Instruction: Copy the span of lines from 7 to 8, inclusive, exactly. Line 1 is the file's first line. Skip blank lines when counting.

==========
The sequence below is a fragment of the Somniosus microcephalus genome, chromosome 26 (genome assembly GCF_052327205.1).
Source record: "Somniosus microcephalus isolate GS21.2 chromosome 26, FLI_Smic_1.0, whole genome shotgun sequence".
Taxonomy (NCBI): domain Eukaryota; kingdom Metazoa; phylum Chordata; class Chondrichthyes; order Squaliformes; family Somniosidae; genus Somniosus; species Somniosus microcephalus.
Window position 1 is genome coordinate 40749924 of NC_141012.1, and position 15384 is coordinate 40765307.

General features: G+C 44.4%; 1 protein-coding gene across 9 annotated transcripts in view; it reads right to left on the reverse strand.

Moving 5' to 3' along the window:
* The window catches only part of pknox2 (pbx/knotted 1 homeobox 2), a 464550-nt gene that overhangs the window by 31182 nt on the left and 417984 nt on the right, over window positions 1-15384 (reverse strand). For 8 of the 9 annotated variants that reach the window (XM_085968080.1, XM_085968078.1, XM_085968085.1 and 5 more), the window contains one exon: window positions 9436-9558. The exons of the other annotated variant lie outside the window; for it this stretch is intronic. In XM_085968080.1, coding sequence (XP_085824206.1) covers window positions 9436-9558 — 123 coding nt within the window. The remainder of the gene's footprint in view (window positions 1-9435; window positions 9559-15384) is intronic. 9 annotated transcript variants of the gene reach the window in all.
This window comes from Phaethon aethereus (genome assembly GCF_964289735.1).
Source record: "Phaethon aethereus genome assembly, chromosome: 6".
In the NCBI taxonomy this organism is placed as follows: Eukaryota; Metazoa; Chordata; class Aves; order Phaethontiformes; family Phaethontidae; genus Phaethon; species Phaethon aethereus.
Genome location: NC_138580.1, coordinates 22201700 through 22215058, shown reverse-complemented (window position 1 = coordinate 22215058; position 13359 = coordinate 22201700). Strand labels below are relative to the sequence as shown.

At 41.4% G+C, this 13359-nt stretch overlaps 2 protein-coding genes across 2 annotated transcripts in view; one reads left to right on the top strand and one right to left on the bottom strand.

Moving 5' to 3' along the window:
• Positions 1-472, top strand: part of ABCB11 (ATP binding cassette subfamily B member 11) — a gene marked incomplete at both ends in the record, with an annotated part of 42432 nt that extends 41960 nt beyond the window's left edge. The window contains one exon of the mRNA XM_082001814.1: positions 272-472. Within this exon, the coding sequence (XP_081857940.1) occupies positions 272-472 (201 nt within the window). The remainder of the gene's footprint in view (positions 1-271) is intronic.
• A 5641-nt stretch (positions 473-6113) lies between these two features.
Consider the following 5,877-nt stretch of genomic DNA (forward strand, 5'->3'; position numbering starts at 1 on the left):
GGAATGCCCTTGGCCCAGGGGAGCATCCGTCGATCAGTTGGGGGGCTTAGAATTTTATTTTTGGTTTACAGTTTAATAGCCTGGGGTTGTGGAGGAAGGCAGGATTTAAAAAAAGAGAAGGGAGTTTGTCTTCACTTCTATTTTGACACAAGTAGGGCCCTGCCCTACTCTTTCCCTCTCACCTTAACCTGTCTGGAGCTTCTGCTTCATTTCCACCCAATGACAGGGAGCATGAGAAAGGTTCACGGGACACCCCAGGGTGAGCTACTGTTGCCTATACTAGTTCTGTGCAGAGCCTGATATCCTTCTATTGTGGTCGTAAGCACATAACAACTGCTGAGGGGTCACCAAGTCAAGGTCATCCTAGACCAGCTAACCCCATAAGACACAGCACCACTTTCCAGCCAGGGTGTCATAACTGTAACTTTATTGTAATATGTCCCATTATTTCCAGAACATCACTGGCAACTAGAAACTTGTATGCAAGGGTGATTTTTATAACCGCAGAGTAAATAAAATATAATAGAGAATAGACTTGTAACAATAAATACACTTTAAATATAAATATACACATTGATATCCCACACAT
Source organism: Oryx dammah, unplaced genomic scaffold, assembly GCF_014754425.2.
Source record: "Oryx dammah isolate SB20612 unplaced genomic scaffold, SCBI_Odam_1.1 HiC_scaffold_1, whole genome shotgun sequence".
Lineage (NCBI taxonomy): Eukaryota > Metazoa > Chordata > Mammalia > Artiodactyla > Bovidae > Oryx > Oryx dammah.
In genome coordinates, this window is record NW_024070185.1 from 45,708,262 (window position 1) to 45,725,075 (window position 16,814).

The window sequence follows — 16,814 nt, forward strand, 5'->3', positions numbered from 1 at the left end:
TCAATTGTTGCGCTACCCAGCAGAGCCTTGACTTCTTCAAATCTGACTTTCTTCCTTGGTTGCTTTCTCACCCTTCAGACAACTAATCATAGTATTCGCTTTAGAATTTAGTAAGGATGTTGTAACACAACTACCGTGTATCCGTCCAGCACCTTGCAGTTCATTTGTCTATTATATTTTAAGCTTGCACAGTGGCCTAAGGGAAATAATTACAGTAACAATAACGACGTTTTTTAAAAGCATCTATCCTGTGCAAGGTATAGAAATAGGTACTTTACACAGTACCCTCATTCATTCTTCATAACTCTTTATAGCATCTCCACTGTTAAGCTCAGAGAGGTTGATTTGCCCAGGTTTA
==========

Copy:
* The window catches only part of pknox2 (pbx/knotted 1 homeobox 2), a 464550-nt gene that overhangs the window by 31182 nt on the left and 417984 nt on the right, over window positions 1-15384 (reverse strand). For 8 of the 9 annotated variants that reach the window (XM_085968080.1, XM_085968078.1, XM_085968085.1 and 5 more), the window contains one exon: window positions 9436-9558. The exons of the other annotated variant lie outside the window; for it this stretch is intronic. In XM_085968080.1, coding sequence (XP_085824206.1) covers window positions 9436-9558 — 123 coding nt within the window. The remainder of the gene's footprint in view (window positions 1-9435; window positions 9559-15384) is intronic. 9 annotated transcript variants of the gene reach the window in all.
This window comes from Phaethon aethereus (genome assembly GCF_964289735.1).